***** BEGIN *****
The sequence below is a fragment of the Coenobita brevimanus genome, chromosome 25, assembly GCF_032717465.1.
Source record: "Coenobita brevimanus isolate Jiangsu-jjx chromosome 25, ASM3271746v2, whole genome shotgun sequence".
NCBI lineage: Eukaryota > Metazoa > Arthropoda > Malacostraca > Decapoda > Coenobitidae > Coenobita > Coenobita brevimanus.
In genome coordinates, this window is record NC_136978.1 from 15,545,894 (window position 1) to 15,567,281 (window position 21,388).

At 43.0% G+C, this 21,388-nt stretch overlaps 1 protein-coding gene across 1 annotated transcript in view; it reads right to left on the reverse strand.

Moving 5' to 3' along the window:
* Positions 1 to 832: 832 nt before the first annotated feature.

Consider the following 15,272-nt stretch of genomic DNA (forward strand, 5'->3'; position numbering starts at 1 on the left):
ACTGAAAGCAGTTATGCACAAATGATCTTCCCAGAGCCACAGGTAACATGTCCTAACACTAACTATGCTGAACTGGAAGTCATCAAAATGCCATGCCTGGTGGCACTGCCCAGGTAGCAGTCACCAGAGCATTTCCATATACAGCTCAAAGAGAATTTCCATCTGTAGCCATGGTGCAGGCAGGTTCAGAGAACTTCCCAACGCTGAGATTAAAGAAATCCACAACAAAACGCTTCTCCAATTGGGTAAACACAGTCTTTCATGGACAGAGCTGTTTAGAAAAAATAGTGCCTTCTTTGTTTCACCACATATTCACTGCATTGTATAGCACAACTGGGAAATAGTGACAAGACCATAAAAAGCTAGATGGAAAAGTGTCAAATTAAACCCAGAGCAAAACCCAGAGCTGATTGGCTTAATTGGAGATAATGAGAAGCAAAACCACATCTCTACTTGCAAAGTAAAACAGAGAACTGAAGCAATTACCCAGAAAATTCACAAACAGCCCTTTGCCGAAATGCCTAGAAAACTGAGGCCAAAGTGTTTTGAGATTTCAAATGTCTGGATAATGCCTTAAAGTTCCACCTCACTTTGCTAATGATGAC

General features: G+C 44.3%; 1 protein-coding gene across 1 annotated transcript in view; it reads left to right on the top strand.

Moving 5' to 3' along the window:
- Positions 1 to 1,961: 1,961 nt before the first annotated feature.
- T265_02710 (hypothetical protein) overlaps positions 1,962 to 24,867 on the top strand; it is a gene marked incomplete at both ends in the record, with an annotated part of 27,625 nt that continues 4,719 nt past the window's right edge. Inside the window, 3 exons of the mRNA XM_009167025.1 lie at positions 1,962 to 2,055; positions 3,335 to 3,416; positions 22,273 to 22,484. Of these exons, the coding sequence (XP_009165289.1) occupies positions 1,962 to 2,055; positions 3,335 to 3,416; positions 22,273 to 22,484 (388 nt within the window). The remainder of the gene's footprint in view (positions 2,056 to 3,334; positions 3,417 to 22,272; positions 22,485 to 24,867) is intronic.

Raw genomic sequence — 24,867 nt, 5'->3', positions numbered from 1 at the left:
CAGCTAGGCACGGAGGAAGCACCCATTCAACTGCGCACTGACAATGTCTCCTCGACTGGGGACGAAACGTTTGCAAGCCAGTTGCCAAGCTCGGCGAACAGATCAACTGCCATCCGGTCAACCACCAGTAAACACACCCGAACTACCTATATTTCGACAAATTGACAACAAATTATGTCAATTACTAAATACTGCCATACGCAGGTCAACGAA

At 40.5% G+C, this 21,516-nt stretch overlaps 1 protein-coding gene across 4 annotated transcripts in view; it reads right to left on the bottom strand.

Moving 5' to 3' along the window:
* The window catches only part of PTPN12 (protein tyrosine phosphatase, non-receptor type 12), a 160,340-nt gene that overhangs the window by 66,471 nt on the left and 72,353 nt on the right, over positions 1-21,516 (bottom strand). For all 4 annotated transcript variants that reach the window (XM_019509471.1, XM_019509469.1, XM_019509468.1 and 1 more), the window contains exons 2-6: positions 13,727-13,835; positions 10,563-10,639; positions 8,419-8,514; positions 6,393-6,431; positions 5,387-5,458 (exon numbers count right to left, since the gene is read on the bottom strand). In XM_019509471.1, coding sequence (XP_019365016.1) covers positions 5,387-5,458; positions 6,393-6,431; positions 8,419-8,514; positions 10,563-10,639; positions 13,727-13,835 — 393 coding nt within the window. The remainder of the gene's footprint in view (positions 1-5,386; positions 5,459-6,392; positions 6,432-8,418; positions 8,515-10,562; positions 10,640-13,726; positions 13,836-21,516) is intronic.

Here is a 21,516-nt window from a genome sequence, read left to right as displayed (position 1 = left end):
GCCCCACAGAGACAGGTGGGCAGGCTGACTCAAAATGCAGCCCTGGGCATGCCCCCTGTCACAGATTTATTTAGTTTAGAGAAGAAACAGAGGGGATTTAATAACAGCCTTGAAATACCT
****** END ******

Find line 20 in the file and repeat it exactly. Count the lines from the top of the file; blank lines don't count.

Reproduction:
GCCCCACAGAGACAGGTGGGCAGGCTGACTCAAAATGCAGCCCTGGGCATGCCCCCTGTCACAGATTTATTTAGTTTAGAGAAGAAACAGAGGGGATTTAATAACAGCCTTGAAATACCT